Recent discussions of self-realization have devolved into unscientific theories of self-help. However, this vague and often misused concept is connected to many important individual and social problems. As long as its meaning remains unclear, it can be abused for social, political, and commercial malpractices. To combat this issue, this book shares perspectives from scholars of various philosophical traditions. Each chapter takes new steps in asking what the meaning of self-realization is–both in terms of what it means to understand who or (...) what one is, and also in terms of how one can, or should, fulfilll oneself. The conceptual elucidations achieved from both theoretical and practical perspectives allow for a more mature awareness of how to deal with discourses on self-realization and, in any case, can help to demystify the subject. (shrink)
This paper aims to reveal the source of the dispute between naive realism and intentionalism. To accomplish this task, it examines Adam Pautz’s challenge to naive realism, according to which a naive intuition about visual phenomenology, which is the only workable case for naive realism, is problematic. It argues that naive realists can address the challenge from Pautz by rejecting his assumption that naive realists and intentionalists agree on the nominal definition of visual phenomenology. The paper then argues that the (...) reason naive realists want to preserve the naive intuition is its irresistibility rather than its reliability. Given this, it concludes that the disagreement between naive realism and intentionalism is rooted in what philosophical projects they tackle. Naive realists are engaged in the philosophical project of delineating a coherent view of the actual world in which the irresistible naive intuition can be true; the intentionalist philosophical project differs from it. (shrink)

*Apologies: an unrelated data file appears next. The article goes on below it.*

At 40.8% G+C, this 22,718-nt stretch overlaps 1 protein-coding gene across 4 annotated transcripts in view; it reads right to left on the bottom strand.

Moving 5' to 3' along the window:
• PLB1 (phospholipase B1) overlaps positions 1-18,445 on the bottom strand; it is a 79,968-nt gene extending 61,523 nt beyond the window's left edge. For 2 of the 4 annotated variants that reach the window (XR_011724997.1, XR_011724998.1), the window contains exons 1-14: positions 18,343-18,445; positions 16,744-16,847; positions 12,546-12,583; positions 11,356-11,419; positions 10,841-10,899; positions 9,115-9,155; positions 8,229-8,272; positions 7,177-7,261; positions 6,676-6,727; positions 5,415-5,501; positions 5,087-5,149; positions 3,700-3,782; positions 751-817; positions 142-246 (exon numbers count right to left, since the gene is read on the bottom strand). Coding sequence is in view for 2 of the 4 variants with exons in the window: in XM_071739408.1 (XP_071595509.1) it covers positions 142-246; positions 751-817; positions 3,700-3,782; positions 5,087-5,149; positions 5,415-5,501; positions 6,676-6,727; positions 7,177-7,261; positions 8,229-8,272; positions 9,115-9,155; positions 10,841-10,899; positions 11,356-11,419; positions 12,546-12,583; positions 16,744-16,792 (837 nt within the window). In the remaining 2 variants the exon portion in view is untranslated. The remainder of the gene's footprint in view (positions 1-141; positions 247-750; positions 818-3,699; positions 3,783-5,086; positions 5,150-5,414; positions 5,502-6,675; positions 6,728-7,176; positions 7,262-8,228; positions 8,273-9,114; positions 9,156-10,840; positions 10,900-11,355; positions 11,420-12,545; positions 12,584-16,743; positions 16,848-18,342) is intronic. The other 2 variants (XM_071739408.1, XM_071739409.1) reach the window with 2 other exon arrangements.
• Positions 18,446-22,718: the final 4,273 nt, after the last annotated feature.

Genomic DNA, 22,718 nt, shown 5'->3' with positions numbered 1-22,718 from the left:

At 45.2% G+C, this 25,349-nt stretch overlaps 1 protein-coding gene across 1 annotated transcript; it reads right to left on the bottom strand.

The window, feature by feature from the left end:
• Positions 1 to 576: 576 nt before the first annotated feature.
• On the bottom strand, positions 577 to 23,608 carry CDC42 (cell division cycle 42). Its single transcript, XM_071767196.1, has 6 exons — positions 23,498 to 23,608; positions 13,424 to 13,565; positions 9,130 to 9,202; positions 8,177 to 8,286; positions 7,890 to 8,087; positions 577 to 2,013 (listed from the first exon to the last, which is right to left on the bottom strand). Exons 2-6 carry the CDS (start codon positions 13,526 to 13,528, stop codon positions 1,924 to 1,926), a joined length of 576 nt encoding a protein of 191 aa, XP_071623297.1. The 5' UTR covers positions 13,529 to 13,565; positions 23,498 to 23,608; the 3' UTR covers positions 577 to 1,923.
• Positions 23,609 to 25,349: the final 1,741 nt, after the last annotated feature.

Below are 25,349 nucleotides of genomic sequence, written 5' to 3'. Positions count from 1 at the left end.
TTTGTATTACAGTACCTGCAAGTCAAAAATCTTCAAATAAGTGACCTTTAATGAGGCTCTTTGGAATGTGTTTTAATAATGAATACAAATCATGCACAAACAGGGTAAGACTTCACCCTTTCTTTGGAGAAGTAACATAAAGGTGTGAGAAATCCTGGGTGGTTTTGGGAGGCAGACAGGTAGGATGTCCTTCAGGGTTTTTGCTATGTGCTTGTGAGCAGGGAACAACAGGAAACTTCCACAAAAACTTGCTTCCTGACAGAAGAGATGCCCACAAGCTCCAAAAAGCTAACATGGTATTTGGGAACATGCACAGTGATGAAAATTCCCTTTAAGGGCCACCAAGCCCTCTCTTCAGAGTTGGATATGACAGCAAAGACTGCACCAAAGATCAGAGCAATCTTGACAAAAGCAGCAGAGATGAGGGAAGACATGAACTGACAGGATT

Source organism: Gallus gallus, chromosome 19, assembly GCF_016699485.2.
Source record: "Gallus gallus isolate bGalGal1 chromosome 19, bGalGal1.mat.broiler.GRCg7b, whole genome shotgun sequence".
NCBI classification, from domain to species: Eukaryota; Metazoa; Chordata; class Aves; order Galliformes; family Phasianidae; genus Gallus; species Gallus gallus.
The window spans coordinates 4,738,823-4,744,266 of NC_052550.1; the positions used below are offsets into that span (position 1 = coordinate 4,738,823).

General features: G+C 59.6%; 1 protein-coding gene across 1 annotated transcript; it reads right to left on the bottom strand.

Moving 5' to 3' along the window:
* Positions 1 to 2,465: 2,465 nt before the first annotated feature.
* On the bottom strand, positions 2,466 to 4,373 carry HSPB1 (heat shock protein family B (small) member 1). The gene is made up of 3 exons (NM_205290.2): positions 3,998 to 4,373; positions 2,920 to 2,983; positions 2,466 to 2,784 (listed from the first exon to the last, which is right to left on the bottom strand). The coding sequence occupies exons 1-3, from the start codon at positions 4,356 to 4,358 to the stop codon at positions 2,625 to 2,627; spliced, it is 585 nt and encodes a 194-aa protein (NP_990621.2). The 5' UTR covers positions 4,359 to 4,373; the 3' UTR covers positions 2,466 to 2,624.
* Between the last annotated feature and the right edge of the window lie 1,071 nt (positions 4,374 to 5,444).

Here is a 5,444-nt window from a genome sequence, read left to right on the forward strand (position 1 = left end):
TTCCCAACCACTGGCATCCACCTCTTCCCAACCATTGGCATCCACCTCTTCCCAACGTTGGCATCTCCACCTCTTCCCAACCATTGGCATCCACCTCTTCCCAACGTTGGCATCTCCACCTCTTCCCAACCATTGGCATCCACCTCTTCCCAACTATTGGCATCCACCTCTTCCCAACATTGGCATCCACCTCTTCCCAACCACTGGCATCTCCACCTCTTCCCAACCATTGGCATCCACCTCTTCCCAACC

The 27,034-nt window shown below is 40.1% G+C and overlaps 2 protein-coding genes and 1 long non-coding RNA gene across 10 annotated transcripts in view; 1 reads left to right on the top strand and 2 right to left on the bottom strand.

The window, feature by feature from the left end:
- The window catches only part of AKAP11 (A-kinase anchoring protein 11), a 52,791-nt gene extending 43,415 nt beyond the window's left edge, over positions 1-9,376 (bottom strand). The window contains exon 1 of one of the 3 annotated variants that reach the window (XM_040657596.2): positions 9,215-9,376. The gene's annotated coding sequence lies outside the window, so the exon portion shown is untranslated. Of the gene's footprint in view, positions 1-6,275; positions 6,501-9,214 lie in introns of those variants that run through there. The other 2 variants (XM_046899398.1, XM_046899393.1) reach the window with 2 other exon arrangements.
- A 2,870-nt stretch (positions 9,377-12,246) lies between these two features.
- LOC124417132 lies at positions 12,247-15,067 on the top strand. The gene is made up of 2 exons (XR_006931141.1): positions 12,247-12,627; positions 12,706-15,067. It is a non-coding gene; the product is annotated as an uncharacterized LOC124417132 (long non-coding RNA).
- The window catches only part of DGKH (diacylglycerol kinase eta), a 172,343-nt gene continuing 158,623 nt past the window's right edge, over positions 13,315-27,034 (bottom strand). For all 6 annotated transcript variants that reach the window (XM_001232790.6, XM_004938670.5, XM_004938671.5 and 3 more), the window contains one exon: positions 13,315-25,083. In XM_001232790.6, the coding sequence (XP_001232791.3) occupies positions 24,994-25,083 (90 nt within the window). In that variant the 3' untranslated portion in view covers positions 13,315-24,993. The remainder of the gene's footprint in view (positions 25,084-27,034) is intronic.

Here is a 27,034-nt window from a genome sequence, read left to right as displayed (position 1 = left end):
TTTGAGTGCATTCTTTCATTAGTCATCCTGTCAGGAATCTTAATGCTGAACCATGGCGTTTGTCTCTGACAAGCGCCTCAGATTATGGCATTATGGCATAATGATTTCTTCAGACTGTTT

Smithies defends the phenomenal sufficiency thesis, according to which every perceptual experience provides immediate, defeasible justification to believe some content in virtue of its phenomenal character alone. This commentary challenges this thesis by presenting two kinds of knowledge, the possession of which seems necessary for perceptual justification.
SOCREAL 2013 : 3rd International Workshop on Philosophy and Ethics of Social Reality 2013. Hokkaido University, Sapporo, Japan, 25-27 October 2013. Session 4 : Agency, Responsibility, and Intentionality.
Within the history of philosophy and across different cultures, few questions have been raised as frequently as what the realization of oneself means. Certainly, one of the very driving forces of philosophy seems to be the clarification of the self and its life. However, in spite of this, within recent years, there have been few serious critical and philosophical efforts to discuss what exactly it means to realize oneself. To this degree, there is a need to critically assess the meaning (...) of self-realization. What we propose to do, then, is to tackle this problem, from a variety of viewpoints. It is from this starting point that we hope to introduce the sprawling question of self-realization, as well as its connection to a variety of intellectual traditions. (shrink)